Puma Punku (Bolivia)
Tiahuanaco, Bolivia
Angkor Wat, Cambodia
Many of the huge stones and megaliths used to make temples and structures - stones so large that even
today we'd have no way to move them - were joined together with metal clamps.. It was thought the clamps
were brought to the structures where a hole was carved for them to be placed.

Recent scans using electron microscopes reveal a different story - the metal was poured, molten, into pre-
carved indentations - meaning a portable smelter was used which could move from section to section as
needed. Since the clamps often link two huge slabs or blocks of stone, you have to wonder - if it's a mystery
how 447 tonne stones were quarried, moved and put in place - how were two done? A much more advanced
level of technology than the "main stream" ever gave to Pre-Columbian man.
Very few of the clamps have survived but analysis of those from Pre-Columbian South America show them to
be made of a very unusual alloy - 2.05% arsenic, 95.15% copper, 0.26% iron, 0.84% silicon and 1.70%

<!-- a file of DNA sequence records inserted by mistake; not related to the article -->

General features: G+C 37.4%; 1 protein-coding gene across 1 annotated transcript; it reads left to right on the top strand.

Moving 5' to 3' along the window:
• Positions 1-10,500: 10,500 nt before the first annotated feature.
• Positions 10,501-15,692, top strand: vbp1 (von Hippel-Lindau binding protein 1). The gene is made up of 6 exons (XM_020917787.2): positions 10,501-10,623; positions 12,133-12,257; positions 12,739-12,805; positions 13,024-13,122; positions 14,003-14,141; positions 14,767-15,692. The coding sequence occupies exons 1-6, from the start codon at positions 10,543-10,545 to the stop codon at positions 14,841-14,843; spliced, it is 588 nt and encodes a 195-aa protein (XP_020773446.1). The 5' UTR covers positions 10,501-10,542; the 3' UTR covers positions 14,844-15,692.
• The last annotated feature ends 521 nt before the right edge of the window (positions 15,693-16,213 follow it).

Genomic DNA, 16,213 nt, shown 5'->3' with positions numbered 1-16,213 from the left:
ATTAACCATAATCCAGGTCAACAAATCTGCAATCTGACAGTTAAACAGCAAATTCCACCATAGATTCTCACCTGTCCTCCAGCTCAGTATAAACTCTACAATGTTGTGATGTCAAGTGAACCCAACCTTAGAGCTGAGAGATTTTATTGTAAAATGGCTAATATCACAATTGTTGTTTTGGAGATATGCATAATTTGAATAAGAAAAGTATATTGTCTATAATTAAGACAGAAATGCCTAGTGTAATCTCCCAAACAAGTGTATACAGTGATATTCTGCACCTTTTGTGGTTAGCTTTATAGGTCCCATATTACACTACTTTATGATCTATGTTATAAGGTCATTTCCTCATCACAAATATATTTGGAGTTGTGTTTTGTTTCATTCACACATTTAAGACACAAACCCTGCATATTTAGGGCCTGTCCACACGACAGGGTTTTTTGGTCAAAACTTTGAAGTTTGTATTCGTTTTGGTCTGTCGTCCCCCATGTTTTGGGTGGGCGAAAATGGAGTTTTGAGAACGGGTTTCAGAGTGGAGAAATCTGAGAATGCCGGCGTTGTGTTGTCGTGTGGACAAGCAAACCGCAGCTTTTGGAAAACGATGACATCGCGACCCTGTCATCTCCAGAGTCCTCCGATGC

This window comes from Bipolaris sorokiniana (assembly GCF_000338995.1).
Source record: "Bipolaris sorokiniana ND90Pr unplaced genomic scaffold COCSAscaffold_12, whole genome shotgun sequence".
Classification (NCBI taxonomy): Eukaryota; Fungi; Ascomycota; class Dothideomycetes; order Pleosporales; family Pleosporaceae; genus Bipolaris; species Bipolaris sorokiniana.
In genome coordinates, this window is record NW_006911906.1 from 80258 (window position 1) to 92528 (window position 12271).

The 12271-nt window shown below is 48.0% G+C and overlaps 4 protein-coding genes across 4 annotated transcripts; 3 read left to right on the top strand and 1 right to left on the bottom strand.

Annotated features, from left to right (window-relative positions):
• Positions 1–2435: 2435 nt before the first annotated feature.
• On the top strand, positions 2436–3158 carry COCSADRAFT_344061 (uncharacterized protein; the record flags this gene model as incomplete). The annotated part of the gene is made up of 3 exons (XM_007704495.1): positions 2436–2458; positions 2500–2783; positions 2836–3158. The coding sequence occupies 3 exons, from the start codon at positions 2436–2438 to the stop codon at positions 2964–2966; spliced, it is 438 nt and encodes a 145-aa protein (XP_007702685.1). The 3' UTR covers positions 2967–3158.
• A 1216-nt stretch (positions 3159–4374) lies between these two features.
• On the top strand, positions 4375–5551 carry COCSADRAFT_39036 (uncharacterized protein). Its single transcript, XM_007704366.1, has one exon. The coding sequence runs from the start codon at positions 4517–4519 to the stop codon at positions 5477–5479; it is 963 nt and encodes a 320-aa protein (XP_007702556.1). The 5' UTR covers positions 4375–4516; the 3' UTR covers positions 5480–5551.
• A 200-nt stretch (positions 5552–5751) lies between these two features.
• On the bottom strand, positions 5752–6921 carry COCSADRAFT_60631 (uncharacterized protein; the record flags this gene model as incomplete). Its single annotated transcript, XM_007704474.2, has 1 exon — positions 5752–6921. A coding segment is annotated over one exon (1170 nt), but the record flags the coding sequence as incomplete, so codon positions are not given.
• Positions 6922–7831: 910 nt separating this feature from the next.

nickel. There is no source nickel anywhere in Bolivia. Also the rare alloy of nickel-bronze-arsenic requires
extremely high temperatures The Puma Punka brackets holes, when analyzed, showed platinum, a metal
which only melts at 1753 C and aluminum, which supposedly wasn't discovered and produced in quantity
until the 19th century.
The most interesting fact is that these clamps were used all over the world. How did this technique and
the knowledge find it's way to Egypt, Pre-Columbian Peru and Cambodia, thousands of years and tens of
thousands of miles apart? What is the common thread, or who was the common teacher?
Dendera, Egypt -- where this technique
was first used 4,000 years ago
Ollantaytambo, Peru
Some of the stones at the Puma
Punka site are as heavy as 500 autos